One of my favorite TV shows right now is The Last Man on Earth. The show’s premise is that a viral outbreak has killed nearly all people and animals, save a few who were immune or unexposed. At the beginning of the show, we meet Phil Miller, who’s been traveling the country trying to find other survivors after losing everyone he knew. He’s miserable and lonely, and just when he’s about to give up on life, he meets another survivor, Carol. As the series progresses, a few others join them. Phil struggles to adjust to living with people again. The circumstances bring together dissimilar people who likely would not have crossed paths before the virus, and we watch them try to figure out how to live in this new world. The show is quirky, funny, creative, and at times poignant, though it’s not as depressing as you might guess.
One of my earliest childhood memories is of an Easter egg hunt that my dad’s company hosted when I was about three. On a sunny Saturday morning, the employees’ young children gathered in front of a building facing a big lawn where plastic eggs had been scattered. Someone said go, and a mob of older children sprinted onto the grass, grabbing eggs and shoving them into plastic bags. I was younger than most of the kids and wasn’t entirely sure what was happening. The eggs hadn’t been hidden well; it wasn’t a hunt so much as a race. My little legs couldn’t run very fast, and it seemed like every time my searching eyes spotted a brightly colored piece of plastic, someone else got to it before I did. Within a few minutes, all of the eggs had been captured. I had one lonely egg in my clear plastic bag.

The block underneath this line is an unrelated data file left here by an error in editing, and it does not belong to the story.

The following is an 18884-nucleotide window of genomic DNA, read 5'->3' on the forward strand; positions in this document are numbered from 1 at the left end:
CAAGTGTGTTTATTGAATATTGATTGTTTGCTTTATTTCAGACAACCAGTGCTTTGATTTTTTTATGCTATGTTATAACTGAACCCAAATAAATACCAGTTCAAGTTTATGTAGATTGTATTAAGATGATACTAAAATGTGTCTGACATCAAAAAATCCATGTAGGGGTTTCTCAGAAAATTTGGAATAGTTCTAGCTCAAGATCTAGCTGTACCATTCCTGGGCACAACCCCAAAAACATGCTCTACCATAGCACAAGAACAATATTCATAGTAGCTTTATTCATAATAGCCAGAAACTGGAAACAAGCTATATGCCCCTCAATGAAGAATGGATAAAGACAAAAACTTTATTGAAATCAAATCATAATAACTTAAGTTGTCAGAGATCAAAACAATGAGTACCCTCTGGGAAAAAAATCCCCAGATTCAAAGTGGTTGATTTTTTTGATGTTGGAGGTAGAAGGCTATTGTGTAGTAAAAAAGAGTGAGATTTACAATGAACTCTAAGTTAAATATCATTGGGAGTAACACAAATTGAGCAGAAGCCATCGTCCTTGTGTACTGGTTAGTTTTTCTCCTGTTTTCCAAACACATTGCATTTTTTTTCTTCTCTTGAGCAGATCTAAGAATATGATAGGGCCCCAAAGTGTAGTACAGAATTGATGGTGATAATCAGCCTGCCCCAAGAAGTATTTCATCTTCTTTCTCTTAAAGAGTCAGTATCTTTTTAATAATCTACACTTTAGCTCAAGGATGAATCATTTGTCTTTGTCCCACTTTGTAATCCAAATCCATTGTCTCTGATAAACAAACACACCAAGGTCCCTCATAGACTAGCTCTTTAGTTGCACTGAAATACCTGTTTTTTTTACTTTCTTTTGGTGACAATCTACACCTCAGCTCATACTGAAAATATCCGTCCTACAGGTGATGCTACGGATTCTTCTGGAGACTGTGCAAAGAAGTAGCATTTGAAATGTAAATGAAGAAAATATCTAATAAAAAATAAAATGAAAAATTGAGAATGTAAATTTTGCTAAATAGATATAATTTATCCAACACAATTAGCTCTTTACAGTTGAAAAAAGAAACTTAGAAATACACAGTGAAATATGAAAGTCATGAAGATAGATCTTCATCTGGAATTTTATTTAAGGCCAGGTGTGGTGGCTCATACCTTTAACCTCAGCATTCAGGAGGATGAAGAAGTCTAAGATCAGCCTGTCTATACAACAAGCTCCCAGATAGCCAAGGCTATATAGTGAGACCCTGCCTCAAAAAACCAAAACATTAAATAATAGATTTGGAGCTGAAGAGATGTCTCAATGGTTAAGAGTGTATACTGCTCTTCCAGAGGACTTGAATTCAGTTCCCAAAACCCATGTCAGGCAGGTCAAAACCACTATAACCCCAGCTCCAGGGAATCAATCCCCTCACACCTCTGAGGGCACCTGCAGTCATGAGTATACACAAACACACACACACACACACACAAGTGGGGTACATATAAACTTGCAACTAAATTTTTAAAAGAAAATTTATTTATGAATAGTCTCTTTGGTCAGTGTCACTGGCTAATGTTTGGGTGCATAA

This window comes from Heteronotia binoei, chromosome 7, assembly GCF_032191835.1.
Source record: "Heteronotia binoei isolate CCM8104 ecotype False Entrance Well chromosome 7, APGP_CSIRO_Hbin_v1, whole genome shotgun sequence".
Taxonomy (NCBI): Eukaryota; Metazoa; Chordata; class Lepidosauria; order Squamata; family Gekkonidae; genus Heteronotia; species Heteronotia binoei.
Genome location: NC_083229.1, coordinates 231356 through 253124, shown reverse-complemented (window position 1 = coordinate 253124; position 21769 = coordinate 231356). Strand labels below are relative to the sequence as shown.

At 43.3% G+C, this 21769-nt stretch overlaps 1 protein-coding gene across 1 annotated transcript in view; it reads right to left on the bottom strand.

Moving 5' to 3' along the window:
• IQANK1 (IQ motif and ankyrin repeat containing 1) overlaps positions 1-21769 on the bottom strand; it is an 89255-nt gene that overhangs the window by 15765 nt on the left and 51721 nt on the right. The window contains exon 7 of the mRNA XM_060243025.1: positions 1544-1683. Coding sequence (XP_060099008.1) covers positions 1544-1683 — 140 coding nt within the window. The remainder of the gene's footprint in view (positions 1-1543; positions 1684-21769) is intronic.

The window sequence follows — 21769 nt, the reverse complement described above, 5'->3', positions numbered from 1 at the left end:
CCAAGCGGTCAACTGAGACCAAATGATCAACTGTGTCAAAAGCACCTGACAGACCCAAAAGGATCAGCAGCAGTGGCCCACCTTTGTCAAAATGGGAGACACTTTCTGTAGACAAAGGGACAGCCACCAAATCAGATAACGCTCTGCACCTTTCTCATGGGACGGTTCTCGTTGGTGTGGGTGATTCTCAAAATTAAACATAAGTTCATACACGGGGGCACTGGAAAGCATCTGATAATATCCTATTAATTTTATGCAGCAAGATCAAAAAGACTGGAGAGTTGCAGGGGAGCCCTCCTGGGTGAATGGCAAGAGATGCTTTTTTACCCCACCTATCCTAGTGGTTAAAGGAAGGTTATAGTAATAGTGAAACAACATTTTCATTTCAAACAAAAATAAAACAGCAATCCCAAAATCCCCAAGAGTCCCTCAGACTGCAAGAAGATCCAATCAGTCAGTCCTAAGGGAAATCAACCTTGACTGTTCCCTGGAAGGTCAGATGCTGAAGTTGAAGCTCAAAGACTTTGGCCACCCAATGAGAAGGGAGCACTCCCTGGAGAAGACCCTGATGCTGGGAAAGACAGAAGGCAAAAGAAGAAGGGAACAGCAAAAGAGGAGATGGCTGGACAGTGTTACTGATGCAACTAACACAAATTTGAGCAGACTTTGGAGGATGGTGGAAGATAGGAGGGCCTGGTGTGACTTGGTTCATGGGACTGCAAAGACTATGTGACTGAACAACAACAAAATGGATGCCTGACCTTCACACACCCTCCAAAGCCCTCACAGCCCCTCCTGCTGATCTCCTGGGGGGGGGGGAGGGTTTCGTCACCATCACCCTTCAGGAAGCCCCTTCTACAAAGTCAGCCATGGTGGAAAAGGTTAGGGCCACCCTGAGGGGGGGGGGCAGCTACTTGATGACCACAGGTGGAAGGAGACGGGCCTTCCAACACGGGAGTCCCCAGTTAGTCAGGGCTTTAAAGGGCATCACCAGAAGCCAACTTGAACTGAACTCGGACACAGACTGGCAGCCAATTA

The public radio program On Being, as part of its Civil Conversations Project, recently aired an interview called “Repairing the Breach” (transcript). The show featured a white male Libertarian leader of the Tea Party movement, Matt Kibbe, and a black female millennial progressive leader, Heather McGhee, discussing how we can engage difference and better understand each other.
Near the end of the show (at 44:30), Heather brought up a conversation she had with Gary from North Carolina on a C-SPAN call-in show last year. Gary called into the show, admitted to being prejudiced, and explained why he thought he held certain attitudes. Then he asked Ms. McGhee how he could change, “to become a better American.” McGhee thanked him for his honesty and offered suggestions such as getting to know black families, reading books about the history of African-Americans in the U.S., or attending a black church. The video clip went viral.
I’m a big believer in the transformative and connective power of telling your story. It’s been almost a year now since I began my practice of writing creatively on a nearly daily basis, and I have learned so much about myself in the process. While most of what I’ve written has never been shared publicly, taking the time to reflect on the events of my life and how they’ve shaped me has been truly invaluable from a personal development perspective. And while I was a little nervous about starting this blog and putting my thoughts and personal stories out there on the internet for anyone to read, I’ve been so moved and encouraged by the feedback I’ve received. I love getting an email or comment from someone who can relate to what I’ve posted, and this blog has helped to deepen the conversations I have with some of the people in my life.